Forward Thinking about Chapter 2
Whether intentionally or not, this chapterís Mike Luckovich cartoon in
the paper version of Composing Cyberspace (p. 66) offers a male-centered,
sexist perspective on gender relations in cyberspace. This perspective
may be doubly disturbing to the extent that it both accurately and
inaccurately represents those relations. The cartoonís decidedly male
viewpoint does reflect the history of the Internet, insofar as the
majority of participants have been men -- although recent surveys show
that women may compose as much as 40 percent of Net users, a proportion
thought to be increasing in the late 1990s. The fact that most people
with Net access are affluent and white is also reflected in the balding,
button-shirted, baby-boomer man in the left panel; perhaps he looks
slightly nerdy, too, conforming to a stereotype about
computer-industry workers who have participated heavily on the
"Monique," however, grossly misrepresents the female online population, which tends to be young or middle-aged and professional. Although the exaggerated portrayal of "Monique" as a witch is obviously intended as a joke, this caricature understandably might disturb people who feel that women have already been marginalized with regard to high technology (for example, several studies have shown that girls in school are not offered the same encouragement to use computers as boys). A woman successfully using a computer, we might conclude from this representation, must not be "normal." Perhaps more disturbing, the ugly witch has misled and manipulated the man, here portrayed as the naive victim of her deviousness or desperation. Is the presumably single "Monique" desperate for a man, or is she rather an embittered, man-hating crone? Either way, the reality of gender relations in cyberspace is much more complicated and interesting, and this chapter explores that complexity.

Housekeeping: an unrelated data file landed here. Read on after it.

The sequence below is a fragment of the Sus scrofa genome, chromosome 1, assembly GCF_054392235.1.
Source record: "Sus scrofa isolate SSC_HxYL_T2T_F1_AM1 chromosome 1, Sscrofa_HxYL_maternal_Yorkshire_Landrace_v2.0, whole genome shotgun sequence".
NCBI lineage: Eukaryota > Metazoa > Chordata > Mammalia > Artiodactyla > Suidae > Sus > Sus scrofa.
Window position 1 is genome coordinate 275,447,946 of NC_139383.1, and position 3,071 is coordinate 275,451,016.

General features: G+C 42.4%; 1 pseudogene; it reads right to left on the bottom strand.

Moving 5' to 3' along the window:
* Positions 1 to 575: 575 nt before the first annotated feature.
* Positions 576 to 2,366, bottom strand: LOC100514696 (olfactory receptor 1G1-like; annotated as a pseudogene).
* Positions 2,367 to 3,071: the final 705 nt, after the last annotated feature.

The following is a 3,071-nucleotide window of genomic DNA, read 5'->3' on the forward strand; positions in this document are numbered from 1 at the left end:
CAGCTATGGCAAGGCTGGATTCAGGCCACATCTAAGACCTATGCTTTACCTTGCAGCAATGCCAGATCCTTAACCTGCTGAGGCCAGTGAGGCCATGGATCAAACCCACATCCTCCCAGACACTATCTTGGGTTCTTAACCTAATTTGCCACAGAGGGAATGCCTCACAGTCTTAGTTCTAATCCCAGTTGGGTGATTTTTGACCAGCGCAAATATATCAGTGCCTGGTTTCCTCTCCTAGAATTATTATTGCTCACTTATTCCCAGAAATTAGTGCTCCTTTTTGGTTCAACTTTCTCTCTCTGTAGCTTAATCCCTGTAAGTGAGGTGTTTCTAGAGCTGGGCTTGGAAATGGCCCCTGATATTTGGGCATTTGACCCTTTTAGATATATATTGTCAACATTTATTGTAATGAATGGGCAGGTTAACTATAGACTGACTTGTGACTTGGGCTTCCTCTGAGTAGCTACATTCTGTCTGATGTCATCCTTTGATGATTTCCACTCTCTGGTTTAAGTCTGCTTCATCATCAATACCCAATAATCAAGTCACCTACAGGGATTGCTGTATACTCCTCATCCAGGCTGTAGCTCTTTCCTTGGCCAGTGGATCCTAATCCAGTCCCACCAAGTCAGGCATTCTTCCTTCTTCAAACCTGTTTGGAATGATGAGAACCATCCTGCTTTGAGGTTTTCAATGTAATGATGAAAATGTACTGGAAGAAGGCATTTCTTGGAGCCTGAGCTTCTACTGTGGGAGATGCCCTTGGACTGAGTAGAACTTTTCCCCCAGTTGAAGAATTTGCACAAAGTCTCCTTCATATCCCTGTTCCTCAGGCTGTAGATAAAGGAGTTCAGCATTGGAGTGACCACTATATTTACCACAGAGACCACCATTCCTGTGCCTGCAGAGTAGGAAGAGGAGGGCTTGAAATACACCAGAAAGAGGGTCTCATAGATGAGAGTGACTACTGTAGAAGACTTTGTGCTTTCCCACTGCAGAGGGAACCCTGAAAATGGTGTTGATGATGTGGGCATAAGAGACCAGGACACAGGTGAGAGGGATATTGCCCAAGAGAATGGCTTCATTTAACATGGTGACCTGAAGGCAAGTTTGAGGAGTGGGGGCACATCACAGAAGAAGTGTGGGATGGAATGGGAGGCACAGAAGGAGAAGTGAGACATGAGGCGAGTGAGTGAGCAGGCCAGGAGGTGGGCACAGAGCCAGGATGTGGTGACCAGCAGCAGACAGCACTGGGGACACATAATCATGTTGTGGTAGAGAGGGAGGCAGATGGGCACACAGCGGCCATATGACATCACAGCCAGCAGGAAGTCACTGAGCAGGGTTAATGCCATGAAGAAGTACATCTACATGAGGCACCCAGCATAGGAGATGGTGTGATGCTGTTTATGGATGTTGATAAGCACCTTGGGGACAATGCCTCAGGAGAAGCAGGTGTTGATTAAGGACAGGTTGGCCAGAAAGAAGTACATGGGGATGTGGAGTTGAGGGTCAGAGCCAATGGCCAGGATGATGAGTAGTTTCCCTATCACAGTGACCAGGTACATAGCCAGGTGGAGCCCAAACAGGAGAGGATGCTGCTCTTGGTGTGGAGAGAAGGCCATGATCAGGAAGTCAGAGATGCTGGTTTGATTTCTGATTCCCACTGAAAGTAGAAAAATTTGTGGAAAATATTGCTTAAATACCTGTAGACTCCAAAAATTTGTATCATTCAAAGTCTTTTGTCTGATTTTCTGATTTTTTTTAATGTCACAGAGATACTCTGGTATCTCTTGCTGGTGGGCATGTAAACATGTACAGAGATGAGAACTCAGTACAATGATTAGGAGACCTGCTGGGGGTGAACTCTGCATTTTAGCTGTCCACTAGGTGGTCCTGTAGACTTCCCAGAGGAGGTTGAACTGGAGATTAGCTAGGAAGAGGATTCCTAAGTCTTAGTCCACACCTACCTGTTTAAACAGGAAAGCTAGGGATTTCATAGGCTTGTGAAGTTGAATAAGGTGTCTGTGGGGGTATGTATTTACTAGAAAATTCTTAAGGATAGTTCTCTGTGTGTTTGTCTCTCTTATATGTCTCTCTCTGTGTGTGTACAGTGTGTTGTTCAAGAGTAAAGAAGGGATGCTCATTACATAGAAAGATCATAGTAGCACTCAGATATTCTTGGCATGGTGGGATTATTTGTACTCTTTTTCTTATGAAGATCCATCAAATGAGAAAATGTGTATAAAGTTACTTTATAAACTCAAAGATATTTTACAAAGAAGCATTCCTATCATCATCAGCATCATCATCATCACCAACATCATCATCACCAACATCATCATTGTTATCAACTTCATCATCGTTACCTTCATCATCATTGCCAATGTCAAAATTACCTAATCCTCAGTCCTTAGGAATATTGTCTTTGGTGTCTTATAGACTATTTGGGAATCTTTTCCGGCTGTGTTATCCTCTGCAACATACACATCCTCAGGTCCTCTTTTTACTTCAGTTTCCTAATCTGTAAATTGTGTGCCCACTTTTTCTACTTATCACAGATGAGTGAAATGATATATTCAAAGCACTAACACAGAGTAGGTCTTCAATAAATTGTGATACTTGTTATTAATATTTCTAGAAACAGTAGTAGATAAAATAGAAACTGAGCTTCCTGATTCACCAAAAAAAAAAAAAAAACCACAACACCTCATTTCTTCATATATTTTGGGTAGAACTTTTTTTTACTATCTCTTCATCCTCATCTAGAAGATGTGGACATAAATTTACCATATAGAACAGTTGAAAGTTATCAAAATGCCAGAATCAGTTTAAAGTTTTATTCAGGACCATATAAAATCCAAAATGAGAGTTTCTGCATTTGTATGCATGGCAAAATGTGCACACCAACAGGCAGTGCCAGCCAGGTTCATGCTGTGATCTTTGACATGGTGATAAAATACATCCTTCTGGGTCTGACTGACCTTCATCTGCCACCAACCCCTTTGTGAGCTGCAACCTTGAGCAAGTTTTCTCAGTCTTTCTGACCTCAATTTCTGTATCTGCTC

Contrary to Luckovichís portrayal of a hapless male, it is women who are far more likely to be victimized on computer networks, where they have routinely been the target of sexual harassment, come-ons, put-downs, and bullying. To avoid such mistreatment, some women online pose as men or use anonymous, gender-neutral names or character descriptions -- the so-called gender-bending that Dale Spender examines in the first selection. A relatively new phenomenon is male gender-bending: Partly because so many women online may be using male names, itís been estimated that a high percentage of the "Moniques" in chat rooms, MUDs (text-based "virtual reality" spaces), and other electronic meeting places are actually men posing as women. Writer Jesse Kornbluth narrates his experience posing as "MsTerious" in an America Online chat room in "(You Make Me Feel Like) A Virtual Woman." Time magazine columnist Barbara Ehrenreich, in another America Online chat room, encounters the aggressively seductive "Demonboy" and finds the potential of cyberspace to overcome gender barriers unfulfilled.